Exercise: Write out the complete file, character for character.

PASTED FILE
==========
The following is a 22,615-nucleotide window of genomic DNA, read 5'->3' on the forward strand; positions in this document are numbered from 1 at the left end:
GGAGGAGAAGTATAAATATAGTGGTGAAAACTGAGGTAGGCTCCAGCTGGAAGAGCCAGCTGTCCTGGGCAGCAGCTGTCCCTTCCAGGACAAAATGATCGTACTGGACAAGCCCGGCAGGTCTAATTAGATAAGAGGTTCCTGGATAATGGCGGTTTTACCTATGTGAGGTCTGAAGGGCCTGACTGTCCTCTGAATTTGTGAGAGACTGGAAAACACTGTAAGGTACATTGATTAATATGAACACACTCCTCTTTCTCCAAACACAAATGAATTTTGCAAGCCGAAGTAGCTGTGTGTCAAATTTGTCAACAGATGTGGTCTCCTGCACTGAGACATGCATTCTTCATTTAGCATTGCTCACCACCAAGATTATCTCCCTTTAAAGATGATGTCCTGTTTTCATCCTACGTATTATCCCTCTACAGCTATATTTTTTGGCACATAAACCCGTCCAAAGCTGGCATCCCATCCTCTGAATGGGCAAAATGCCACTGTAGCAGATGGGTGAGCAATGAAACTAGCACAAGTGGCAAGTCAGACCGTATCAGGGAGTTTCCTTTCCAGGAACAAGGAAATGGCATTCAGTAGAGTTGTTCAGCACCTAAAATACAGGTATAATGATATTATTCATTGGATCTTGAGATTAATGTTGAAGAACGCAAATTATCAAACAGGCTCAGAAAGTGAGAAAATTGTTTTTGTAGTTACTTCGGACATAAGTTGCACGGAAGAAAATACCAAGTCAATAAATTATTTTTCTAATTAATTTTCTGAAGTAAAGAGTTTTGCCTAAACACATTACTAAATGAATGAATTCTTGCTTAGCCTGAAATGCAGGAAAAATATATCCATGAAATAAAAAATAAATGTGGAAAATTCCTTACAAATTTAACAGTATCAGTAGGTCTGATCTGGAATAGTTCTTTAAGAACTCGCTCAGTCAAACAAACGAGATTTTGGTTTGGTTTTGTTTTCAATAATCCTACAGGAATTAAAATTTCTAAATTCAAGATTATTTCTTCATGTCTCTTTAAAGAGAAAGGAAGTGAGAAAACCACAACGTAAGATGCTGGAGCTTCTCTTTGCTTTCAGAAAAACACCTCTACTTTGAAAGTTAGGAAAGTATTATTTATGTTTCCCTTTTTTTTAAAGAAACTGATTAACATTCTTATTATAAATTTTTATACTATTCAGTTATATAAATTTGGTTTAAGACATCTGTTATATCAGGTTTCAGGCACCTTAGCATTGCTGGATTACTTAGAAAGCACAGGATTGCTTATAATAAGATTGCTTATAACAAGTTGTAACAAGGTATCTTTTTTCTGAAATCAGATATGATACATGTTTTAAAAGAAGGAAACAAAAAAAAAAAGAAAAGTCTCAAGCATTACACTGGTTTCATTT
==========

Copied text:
The following is a 22,615-nucleotide window of genomic DNA, read 5'->3' on the forward strand; positions in this document are numbered from 1 at the left end:
GGAGGAGAAGTATAAATATAGTGGTGAAAACTGAGGTAGGCTCCAGCTGGAAGAGCCAGCTGTCCTGGGCAGCAGCTGTCCCTTCCAGGACAAAATGATCGTACTGGACAAGCCCGGCAGGTCTAATTAGATAAGAGGTTCCTGGATAATGGCGGTTTTACCTATGTGAGGTCTGAAGGGCCTGACTGTCCTCTGAATTTGTGAGAGACTGGAAAACACTGTAAGGTACATTGATTAATATGAACACACTCCTCTTTCTCCAAACACAAATGAATTTTGCAAGCCGAAGTAGCTGTGTGTCAAATTTGTCAACAGATGTGGTCTCCTGCACTGAGACATGCATTCTTCATTTAGCATTGCTCACCACCAAGATTATCTCCCTTTAAAGATGATGTCCTGTTTTCATCCTACGTATTATCCCTCTACAGCTATATTTTTTGGCACATAAACCCGTCCAAAGCTGGCATCCCATCCTCTGAATGGGCAAAATGCCACTGTAGCAGATGGGTGAGCAATGAAACTAGCACAAGTGGCAAGTCAGACCGTATCAGGGAGTTTCCTTTCCAGGAACAAGGAAATGGCATTCAGTAGAGTTGTTCAGCACCTAAAATACAGGTATAATGATATTATTCATTGGATCTTGAGATTAATGTTGAAGAACGCAAATTATCAAACAGGCTCAGAAAGTGAGAAAATTGTTTTTGTAGTTACTTCGGACATAAGTTGCACGGAAGAAAATACCAAGTCAATAAATTATTTTTCTAATTAATTTTCTGAAGTAAAGAGTTTTGCCTAAACACATTACTAAATGAATGAATTCTTGCTTAGCCTGAAATGCAGGAAAAATATATCCATGAAATAAAAAATAAATGTGGAAAATTCCTTACAAATTTAACAGTATCAGTAGGTCTGATCTGGAATAGTTCTTTAAGAACTCGCTCAGTCAAACAAACGAGATTTTGGTTTGGTTTTGTTTTCAATAATCCTACAGGAATTAAAATTTCTAAATTCAAGATTATTTCTTCATGTCTCTTTAAAGAGAAAGGAAGTGAGAAAACCACAACGTAAGATGCTGGAGCTTCTCTTTGCTTTCAGAAAAACACCTCTACTTTGAAAGTTAGGAAAGTATTATTTATGTTTCCCTTTTTTTTAAAGAAACTGATTAACATTCTTATTATAAATTTTTATACTATTCAGTTATATAAATTTGGTTTAAGACATCTGTTATATCAGGTTTCAGGCACCTTAGCATTGCTGGATTACTTAGAAAGCACAGGATTGCTTATAATAAGATTGCTTATAACAAGTTGTAACAAGGTATCTTTTTTCTGAAATCAGATATGATACATGTTTTAAAAGAAGGAAACAAAAAAAAAAAGAAAAGTCTCAAGCATTACACTGGTTTCATTT